Officers from the National Hi-Tech Crime Unit arrested the man, from Lytham St Anne's in Lancashire, after Smile, the Internet bank operated by The Co-operative Bank, reported the scam to the NTHCU in March.
Phishing scams operate through spam emails that typically purport to originate from a bank and send people either to a fake Web site to illicit their username and password or - in more sophisticated attacks - to the real Web site, over which an invisible template has been placed to capture the user's login details.
An NHTCU spokeswoman said the man is believed to be a copycat phisher and is not connected to the organised crime group that is behind the global swathe of phishing scams targeting bank users in Australia, New Zealand, the UK and the US. She said the scam allegedly perpetrated by the Lytham St Anne's man was not sophisticated "but the spelling was correct" -- an opinion echoed by Smile, whose spokesman said that the scam was relatively crude.
Conflicting reports emerged over whether any customer accounts were compromised. While Smile denied that any had been, the NHTCU said they believed that some were.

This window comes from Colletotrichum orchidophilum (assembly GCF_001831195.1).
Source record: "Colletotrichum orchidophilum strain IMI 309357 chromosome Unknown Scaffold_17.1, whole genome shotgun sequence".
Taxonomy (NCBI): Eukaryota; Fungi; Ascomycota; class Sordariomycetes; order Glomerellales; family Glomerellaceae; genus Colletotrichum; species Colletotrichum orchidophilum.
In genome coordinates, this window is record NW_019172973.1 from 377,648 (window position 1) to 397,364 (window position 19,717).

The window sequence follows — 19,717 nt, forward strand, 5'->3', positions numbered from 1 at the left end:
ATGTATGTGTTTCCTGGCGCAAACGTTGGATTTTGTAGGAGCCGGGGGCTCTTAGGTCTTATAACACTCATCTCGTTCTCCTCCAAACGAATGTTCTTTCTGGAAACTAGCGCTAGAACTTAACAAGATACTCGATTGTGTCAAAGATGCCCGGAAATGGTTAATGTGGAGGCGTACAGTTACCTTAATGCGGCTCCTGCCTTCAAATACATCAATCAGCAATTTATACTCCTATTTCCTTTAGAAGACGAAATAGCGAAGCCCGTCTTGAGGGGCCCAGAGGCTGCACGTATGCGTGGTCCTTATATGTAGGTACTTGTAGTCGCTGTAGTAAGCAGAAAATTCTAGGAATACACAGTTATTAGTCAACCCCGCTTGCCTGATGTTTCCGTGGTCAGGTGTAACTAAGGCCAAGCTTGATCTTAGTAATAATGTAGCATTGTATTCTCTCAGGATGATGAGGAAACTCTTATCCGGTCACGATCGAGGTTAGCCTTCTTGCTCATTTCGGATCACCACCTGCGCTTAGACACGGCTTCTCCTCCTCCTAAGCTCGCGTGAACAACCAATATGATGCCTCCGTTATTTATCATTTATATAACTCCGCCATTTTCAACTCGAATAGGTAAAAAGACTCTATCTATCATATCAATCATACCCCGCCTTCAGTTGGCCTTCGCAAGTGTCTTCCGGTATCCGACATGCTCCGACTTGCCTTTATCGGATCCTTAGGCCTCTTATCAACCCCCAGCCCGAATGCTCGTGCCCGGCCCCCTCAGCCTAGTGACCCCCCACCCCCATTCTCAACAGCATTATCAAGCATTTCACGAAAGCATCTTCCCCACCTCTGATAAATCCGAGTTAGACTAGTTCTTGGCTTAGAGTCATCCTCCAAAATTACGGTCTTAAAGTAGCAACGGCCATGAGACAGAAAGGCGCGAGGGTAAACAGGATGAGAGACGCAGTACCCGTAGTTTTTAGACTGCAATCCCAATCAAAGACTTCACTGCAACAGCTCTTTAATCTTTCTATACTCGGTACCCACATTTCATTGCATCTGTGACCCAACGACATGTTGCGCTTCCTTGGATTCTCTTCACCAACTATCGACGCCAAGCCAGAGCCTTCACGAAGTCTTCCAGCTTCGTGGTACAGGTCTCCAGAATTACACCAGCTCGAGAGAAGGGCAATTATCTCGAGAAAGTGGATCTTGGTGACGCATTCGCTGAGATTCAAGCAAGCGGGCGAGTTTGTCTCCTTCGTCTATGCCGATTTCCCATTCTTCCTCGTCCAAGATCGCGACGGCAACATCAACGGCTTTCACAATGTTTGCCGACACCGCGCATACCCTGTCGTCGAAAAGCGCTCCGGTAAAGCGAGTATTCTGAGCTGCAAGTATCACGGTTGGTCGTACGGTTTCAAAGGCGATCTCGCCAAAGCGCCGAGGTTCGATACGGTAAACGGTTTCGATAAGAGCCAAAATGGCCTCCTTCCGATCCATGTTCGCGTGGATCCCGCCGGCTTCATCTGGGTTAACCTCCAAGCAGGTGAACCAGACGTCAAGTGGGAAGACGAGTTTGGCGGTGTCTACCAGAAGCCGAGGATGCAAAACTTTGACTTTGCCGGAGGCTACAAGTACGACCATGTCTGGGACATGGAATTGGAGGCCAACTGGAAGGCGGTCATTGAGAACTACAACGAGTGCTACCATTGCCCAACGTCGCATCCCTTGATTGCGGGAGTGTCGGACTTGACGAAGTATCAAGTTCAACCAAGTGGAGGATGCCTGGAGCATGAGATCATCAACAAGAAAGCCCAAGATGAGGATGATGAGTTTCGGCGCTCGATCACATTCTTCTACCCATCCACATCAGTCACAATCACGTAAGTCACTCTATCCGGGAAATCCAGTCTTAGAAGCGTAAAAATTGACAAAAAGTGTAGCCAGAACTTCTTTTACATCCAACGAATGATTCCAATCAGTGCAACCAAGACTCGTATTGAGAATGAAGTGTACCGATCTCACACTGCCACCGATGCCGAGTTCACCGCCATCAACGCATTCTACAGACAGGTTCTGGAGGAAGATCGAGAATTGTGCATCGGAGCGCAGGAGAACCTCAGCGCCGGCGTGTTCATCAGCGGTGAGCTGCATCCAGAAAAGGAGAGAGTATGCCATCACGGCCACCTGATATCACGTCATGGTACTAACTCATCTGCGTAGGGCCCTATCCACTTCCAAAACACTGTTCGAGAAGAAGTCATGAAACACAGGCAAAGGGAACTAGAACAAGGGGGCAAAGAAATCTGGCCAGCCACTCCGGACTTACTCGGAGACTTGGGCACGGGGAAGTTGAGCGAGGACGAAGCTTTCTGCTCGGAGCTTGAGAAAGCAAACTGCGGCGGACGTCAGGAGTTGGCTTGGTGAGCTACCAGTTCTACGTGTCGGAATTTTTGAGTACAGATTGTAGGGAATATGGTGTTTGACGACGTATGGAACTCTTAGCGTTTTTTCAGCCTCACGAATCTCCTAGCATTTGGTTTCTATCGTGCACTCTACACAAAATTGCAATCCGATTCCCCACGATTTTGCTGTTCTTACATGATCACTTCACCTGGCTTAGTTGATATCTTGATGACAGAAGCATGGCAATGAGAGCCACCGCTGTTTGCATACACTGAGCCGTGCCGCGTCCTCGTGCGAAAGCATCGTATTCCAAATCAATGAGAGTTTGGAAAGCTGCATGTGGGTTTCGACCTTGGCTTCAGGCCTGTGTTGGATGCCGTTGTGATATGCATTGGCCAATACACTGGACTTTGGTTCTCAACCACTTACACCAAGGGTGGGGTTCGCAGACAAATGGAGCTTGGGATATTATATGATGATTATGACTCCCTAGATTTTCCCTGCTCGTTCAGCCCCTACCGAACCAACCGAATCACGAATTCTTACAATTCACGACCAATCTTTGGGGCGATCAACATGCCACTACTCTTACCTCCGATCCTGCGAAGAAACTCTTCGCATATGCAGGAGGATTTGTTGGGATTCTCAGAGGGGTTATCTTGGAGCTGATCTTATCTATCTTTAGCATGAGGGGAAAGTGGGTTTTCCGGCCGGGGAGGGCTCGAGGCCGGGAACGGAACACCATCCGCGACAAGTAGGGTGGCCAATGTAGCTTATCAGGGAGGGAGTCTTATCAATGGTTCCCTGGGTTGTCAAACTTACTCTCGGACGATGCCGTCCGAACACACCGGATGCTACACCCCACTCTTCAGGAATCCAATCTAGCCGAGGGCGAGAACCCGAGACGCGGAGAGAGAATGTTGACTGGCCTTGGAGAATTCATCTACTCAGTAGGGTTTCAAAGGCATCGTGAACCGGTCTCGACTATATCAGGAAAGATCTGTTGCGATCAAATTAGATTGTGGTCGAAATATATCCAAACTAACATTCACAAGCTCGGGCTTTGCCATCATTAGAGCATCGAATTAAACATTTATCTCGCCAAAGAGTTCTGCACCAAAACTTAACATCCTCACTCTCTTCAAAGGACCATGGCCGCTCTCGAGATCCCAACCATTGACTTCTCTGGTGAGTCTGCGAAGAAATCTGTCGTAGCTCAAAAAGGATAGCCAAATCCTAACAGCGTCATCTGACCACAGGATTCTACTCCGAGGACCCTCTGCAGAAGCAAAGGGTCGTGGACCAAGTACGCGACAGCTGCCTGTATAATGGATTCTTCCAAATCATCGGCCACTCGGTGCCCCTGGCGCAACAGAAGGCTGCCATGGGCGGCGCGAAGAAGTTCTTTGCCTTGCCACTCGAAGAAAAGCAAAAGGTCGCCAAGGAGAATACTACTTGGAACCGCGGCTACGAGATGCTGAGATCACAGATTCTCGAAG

DCS Len Hynds, head of the National Hi-Tech Crime Unit, said in a statement that the message is that people who launch phishing attacks will be caught.
"Anybody who thinks that they can copy a scam and get away with it is sorely mistaken. People are entitled to their identity on the Internet without fear that it can be stolen by criminals."
Phil Garlick, Director of Operations at Smile, said in a statement: "The security of our customers' money is absolutely paramount to us and we will take all necessary steps to ensure that anyone caught trying to undermine that security in any way will feel the full impact of the law.
"We regularly remind customers via secure messages and on our website not to respond to emails of this kind as we would never ask customers to send personal information about their Smile account to us in this way."
A smile spokesman said the company never sends out emails asking people to go and login on the bank's Web site. "We also put messages on our Web site warning customers about these scams, but only intermittently -- and we move them around -- so they don't just become part of the wallpaper."